Immediate action is needed to increase purpose-built age-friendly housing that is both affordable and accessible and that has access to services that allow people to age in place and in the community.

The COA recommendations for the government to make significant financial commitments to the Ottawa region to create more affordable and accessible housing options, including rental units to match older adults’ demographic place in our urban and rural areas, ensuring that 18% of new units are suitable for older adults right now and moving to 25% by 2036.

In addition, we recommend investing in and providing grants and incentives for innovative housing options that allow older people to age and live in the community as long as possible such as Naturally Occurring Retirement Communities – with social support programs (NORC-SSPs), community co-operative housing, intergenerational housing, and affordable assisted living.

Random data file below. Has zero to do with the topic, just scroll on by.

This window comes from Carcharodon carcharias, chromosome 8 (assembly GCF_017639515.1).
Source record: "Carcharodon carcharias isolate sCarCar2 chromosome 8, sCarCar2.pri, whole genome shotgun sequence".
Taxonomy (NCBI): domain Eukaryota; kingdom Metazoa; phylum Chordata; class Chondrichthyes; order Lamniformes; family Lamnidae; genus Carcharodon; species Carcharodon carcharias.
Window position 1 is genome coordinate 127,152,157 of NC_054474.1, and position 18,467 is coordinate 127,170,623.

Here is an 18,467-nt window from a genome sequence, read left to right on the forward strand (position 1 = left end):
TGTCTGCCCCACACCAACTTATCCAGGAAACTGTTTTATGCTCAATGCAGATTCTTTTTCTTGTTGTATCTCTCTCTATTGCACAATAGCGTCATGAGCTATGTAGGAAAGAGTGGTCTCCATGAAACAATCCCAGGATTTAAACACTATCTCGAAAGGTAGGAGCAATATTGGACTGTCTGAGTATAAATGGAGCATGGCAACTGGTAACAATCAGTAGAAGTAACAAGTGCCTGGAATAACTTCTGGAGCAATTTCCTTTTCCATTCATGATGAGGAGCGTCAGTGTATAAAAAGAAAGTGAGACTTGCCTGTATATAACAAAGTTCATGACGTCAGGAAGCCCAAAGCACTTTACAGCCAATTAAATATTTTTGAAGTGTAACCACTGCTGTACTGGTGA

More and better care as well as age-friendly housing options are required now and for the foreseeable future to address population aging. To meet this challenge, additional investments and measures are essential and must be part of a comprehensive and sustainably funded plan.

As stated in this communication, COA strongly encourages the Government of Ontario to invest in an Age-Friendly Ontario. Providing grants and incentives for innovative housing options that allow older people to age and live in their community for as long as possible will help achieve this goal. This will best promote both the wellbeing of older adults and the best use of limited taxpayer funds.

We trust that the Ontario government will positively consider those issues and concerns by incorporating appropriate measures and funding in the 2023 Ontario Budget.

Thank you,

Alex Roussakis

President, Board of Directors

Approved by the Board of Directors, February 13, 2023